The app hooks into WMATA's NextBus webpage, so its predictions on bus wait times are the same as those on WMATA's website. During rush hour, the predictions were accurate within about two minutes. The largest deviations came when I could see bus down the street, but it was stuck in heavy car traffic or traffic lights. I found one anomaly when riding the Y line: I was tracking the bus I was riding from stop to stop, and it disappeared once. Thankfully, after hitting refresh, the bus reappeared at the next stop. In summary, the NextBus system works, and works even better if you refresh frequently.

The app could improve by letting the user switch from viewing predictions at a specific stop to the map for that line. Currently, you have to back up to the top to get the map. The app appears to be optimized for the new iPhone 3GS. I experienced slowdown with it on my iPhone 3G. At times it would slow down to a crawl and I'd have to just wait until it sorted itself out. The button presses were also less sensitive and responsive than in the iPhone OS itself. None of these small flaws killed the app's ability to accomplish its core task.

The NextBus DC app for the Apple iPhone is a breath of fresh air for bus users around our region. I found it useful and a great tool to better plan my time, since I have an accurate prediction of how much time I have until the next bus arrives. While it has its minor technical and design flaws, it most certainly does the job it was designed to do. I will be keeping it on my iPhone at all times and I recommend that you do the same. If you are a regular MetroBus, TheBus, or CUE rider (and I really hope that RideOn, ART, and the Circulator get NextBus installed soon) you won't go wrong with purchasing this app from the iPhone app store. It will make your life a little bit less stressful.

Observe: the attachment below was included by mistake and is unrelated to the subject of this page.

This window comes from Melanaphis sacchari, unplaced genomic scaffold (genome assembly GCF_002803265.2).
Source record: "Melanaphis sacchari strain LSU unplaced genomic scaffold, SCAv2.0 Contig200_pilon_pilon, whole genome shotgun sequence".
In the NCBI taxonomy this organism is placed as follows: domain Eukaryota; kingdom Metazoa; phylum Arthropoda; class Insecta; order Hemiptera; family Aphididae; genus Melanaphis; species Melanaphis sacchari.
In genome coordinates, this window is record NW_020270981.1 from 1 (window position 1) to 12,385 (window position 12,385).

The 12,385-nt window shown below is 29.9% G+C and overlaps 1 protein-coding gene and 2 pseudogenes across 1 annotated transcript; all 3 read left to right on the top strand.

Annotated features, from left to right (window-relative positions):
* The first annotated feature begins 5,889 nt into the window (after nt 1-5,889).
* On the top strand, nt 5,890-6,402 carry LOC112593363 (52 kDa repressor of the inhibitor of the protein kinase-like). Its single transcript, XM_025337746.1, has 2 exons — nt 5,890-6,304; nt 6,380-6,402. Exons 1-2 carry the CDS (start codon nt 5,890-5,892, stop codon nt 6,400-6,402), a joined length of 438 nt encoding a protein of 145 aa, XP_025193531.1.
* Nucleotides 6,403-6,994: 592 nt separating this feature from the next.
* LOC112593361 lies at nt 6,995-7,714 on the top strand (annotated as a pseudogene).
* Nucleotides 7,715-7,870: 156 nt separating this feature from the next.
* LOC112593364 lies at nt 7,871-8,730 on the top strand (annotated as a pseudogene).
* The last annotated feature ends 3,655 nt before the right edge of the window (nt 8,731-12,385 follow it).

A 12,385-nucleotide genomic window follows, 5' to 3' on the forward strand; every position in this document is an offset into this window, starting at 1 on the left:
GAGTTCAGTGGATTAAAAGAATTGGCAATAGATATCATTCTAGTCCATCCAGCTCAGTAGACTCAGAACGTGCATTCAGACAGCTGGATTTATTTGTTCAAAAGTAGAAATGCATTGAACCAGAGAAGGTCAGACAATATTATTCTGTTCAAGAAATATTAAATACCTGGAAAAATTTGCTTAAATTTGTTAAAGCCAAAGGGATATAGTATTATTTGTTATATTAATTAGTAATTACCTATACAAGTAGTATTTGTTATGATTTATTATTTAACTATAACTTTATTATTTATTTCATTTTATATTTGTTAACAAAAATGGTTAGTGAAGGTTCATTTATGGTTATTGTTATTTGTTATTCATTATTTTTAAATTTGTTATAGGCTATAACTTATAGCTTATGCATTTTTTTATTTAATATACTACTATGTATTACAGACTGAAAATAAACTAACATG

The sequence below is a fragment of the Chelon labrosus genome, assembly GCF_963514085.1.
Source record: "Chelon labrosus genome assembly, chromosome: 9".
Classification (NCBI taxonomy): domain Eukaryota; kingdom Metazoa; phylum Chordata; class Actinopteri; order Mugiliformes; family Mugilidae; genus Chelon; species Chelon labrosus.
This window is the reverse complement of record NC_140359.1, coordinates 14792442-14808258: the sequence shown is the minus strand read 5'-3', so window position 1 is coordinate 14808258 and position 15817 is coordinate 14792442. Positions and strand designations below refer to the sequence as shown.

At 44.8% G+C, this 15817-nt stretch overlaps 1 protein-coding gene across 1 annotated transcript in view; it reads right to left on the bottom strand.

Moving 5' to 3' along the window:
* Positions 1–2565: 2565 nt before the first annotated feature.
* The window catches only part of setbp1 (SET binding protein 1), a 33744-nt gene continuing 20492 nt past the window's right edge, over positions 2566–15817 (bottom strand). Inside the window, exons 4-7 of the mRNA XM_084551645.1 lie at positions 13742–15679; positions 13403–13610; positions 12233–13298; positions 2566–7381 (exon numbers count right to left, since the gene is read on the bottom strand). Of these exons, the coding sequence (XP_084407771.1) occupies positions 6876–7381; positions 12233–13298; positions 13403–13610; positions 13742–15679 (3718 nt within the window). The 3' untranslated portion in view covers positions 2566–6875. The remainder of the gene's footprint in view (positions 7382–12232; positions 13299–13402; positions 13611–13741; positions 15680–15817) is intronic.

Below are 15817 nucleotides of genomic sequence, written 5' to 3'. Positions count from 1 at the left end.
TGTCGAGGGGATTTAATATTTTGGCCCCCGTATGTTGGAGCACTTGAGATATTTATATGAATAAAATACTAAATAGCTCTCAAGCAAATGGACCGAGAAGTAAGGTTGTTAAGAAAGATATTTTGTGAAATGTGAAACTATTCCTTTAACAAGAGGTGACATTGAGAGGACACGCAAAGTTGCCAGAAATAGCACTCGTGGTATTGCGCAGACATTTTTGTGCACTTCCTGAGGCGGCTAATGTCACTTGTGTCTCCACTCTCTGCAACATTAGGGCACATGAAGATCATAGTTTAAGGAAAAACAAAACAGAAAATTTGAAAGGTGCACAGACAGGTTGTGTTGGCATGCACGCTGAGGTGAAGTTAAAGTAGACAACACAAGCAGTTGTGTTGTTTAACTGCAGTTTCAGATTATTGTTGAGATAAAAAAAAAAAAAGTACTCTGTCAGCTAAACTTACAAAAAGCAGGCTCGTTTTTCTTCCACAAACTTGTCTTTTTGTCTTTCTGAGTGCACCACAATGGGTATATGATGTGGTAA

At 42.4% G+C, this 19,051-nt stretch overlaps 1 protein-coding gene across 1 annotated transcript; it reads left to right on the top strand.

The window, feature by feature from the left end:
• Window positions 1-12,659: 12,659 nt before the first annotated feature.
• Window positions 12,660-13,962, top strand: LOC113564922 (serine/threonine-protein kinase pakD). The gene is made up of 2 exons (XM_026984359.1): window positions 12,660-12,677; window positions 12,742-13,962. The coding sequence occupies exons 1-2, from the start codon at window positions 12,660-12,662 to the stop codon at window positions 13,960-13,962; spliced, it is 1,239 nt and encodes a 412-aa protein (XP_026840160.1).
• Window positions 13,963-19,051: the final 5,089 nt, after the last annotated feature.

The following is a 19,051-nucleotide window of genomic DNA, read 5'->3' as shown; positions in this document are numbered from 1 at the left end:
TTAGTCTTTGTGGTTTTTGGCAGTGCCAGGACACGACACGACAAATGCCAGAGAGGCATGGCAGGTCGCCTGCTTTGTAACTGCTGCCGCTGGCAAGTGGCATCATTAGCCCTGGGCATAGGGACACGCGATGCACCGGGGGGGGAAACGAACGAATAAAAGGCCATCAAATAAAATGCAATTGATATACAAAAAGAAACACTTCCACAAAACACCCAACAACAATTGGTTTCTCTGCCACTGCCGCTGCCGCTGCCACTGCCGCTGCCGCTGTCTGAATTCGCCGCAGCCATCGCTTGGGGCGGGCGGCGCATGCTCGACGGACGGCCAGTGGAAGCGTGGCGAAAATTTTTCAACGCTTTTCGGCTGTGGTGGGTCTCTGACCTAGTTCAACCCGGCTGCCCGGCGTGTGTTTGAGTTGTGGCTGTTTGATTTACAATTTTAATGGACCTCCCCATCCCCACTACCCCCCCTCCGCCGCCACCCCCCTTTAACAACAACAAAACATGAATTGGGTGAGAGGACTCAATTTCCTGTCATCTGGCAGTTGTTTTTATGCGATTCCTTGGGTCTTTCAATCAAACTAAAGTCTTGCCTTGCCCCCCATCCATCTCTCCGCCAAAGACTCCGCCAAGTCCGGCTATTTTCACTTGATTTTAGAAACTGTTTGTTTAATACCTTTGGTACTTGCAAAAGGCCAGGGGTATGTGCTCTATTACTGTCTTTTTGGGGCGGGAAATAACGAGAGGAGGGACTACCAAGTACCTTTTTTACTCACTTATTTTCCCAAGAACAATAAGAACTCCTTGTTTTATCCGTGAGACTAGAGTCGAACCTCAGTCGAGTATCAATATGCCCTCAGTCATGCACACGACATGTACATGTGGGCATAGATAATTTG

Cavan Wilk became interested in the physical layout and economic systems of modern human settlements while working on his Master's in Financial Economics. His writing often focuses on the interactions between a place's form, its economic systems, and the experiences of those who live in them. He lives in downtown Silver Spring. 


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Is there any way to get bus info by texting? I have a "friend" who can't afford an iPhone and doesn't want to waste minutes on WMATA's terrible voice recognition rideguide system. If I...he could just text a bus stop ID# or a bus route and get a response like Google 411, that would be much more useful to those of us with dumbphones.

by James M on Jul 31, 2009 1:34 pm • linkreport


You can obtain prediction information via a cell phone or PDA by sending a text message specifying your stop or your location. The prediction information for your stop will be text messaged back to you in just a few seconds. You can also use SMS to setup Alerts to be automatically notified when your bus is a specified number of minutes away.